What changes do you need to make?

If you have to... start small, rather than not at all … it’s your health. You have the power to effect change, and you’re the only one who can. If you can’t just switch cold turkey … pick one little thing to change and get started. Then stick with it until it’s a habit.

Then add another.

Start substituting a fresh baby carrot for a cookie in your child’s lunch. Grab an apple on the way out the door and forget the doughnut at the coffee shop. Cut the sugar in the coffee or go - ‘no sugar’. (You’ll save cash and no more sugar crash.) Have a glass of water instead of pop.

Into baking?

Try cutting the sugar or substituting with molasses or half as much honey. You can still have muffins or cakes with less bad sugar. Just do it for you and your loved ones. No one’s keeping score. It’s your health, and up to you.

If you’re not getting enough vegetables and fruits here are a few quick and easy ways to do that…

Little Things You Can Do To Get The Change You Want

  1. Opt for simple snacks such as carrots, celery, turnips, kohlrabi, radishes cut into sticks or sliced. Consider a whole fresh fruit such an apple, pear or banana. Put fresh grapes, blueberries, ground cherries or cherry tomatoes in a small sealed container. Carry these in a pack lunch and bypass the doughnuts and vending machines.
  2. If you find yourself rushed for time, preparing meals after a busy day at work, keep fresh premixed salad in your refridgerator. Just clean, spin or pat dry and add a little salad dressing.
  3. Schedule a meatless day once a week. Meatless Mondays anyone?
  4. Opt for a dish of beans and quinoa or some brown rice – these can even be prepared ahead of time and frozen for later use. You can find many good recipes with a quick search on Google. It’s likely to reduce you grocery bill a little too.
  5. Add a few leaves of fresh arugula, spinach, or peas shoots to your next burger on a bun, and have a fresh salad on the side.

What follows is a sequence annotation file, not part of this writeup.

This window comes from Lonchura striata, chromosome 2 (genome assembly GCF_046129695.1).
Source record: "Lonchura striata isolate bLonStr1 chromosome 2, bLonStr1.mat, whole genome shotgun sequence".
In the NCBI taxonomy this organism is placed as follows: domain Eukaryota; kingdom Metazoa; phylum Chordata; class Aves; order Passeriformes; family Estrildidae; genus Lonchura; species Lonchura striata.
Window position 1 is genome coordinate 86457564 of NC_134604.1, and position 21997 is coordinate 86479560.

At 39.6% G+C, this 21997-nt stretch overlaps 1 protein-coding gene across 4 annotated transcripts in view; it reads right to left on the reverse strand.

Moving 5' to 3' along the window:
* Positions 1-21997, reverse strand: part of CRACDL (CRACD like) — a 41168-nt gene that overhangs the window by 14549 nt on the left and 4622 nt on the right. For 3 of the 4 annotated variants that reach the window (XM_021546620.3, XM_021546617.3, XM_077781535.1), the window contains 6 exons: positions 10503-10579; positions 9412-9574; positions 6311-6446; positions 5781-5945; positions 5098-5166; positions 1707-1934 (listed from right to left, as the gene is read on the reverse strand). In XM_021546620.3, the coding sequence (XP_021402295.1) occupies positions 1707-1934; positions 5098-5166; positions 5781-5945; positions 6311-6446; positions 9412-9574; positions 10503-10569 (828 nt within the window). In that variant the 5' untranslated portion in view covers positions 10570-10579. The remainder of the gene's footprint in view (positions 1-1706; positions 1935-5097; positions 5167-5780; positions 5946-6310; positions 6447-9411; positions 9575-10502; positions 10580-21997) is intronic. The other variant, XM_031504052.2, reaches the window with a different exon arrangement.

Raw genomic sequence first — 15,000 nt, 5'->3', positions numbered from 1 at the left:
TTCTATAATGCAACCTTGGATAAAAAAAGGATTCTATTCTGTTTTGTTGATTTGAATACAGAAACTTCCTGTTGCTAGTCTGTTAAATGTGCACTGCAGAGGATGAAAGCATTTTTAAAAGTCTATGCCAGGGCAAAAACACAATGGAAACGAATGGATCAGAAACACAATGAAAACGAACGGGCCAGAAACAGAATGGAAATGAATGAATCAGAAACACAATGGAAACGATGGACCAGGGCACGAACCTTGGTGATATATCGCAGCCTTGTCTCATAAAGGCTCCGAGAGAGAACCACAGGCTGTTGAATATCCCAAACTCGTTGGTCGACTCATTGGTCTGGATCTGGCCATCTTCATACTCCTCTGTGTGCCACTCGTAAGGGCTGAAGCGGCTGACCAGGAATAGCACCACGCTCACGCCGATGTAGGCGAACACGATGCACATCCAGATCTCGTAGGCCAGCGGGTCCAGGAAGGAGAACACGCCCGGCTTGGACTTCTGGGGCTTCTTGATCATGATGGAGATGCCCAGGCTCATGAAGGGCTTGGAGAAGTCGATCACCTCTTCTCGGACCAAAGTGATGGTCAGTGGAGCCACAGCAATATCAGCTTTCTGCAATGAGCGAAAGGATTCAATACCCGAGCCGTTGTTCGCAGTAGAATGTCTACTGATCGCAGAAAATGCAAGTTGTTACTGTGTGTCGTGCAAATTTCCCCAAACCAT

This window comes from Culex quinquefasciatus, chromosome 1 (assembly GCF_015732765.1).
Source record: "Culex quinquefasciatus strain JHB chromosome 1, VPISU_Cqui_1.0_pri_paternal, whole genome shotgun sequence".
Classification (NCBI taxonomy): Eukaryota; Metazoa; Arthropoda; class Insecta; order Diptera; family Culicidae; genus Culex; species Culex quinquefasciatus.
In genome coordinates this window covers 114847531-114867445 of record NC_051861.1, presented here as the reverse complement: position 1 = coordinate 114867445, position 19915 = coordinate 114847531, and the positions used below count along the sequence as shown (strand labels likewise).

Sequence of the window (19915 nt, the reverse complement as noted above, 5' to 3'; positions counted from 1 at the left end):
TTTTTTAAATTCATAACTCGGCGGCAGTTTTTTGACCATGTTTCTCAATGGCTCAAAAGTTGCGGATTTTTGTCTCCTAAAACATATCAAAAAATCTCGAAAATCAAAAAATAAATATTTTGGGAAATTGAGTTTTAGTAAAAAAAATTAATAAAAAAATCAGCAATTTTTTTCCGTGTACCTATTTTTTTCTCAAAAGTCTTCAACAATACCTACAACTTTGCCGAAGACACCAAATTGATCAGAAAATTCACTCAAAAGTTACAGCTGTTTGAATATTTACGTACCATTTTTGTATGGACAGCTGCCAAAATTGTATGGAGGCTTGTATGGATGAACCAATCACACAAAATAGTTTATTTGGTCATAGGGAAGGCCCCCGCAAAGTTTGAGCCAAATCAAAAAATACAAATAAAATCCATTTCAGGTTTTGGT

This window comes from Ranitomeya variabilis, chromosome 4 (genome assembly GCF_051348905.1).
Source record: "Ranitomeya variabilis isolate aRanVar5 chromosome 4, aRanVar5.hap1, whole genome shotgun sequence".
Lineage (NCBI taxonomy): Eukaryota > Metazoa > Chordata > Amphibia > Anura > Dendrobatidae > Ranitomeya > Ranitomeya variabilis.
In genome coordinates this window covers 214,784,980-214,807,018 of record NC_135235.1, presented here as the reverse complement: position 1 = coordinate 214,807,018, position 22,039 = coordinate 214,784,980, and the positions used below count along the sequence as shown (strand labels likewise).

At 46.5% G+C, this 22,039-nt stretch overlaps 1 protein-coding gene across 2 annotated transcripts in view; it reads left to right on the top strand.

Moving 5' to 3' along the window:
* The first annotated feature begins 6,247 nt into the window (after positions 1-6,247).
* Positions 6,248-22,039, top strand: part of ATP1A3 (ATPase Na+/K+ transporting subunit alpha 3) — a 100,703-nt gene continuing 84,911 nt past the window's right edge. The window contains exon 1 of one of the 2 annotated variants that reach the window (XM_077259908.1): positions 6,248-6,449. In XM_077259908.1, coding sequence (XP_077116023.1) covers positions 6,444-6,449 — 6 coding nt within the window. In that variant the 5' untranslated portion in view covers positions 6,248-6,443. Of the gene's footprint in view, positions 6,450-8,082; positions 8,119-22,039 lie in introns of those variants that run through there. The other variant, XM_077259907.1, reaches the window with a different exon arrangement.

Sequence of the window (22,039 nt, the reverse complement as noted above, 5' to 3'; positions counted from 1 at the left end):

6. When you have your next barbecue include roasted kabobs made with chunks of vegetables roasted (zucchini, mushrooms, long slicing beans all work well for this).
  7. When preparing stir fries, think of meat as a condiment to add flavour rather than a main ingredient. Use more chunks of vegetables and chopped dark greens such as spinach, leaf celery, and kale.
  8. Take time to sit down and enjoy. Chew and savour every bite. Really taste it.

 

Now with our Hartshare veggie box program, it’s even easier to include more quality vegetables, fruits and beans for your new healthier diet. You can have fresh locally grown quality produce delivered right from our family farms to your door each week… and you can watch it grow week by week. Click here to learn more ( :

The supply’s limited because at Green Hart Farms, we eat what we grow and sell what we sow. Many enjoy the taste difference and freshness of Hartshares, but it’s also locally grown, preservative and pesticide free, non-gmo produce delivered just for you.

It’s one of the little things we’re doing to change the trends in health that we’re seeing. Will you help?

 

To your health,

From all of us at Green Hart Farms.

 

P.S. We’ve got most of the seed in the ground for our spring Hartshare veggie box program now and limited shares are available at this time. Being a six week program, it’s a great way to get started. Those subscribed to our spring program will have first priority to participate in the longer main season Hartshare veggie box program (we'll be posting more on this later). The number of shares is limited as we put quality and freshness first. It’s all local, and most of what we sell we grow right here, on our farms, just outside New Hamburg, Ontario.

P.P.S. Got any questions? Or need to know more? Just email me at k@greenhartfarms.ca.

Leave a Reply

Your email address will not be published. Required fields are marked *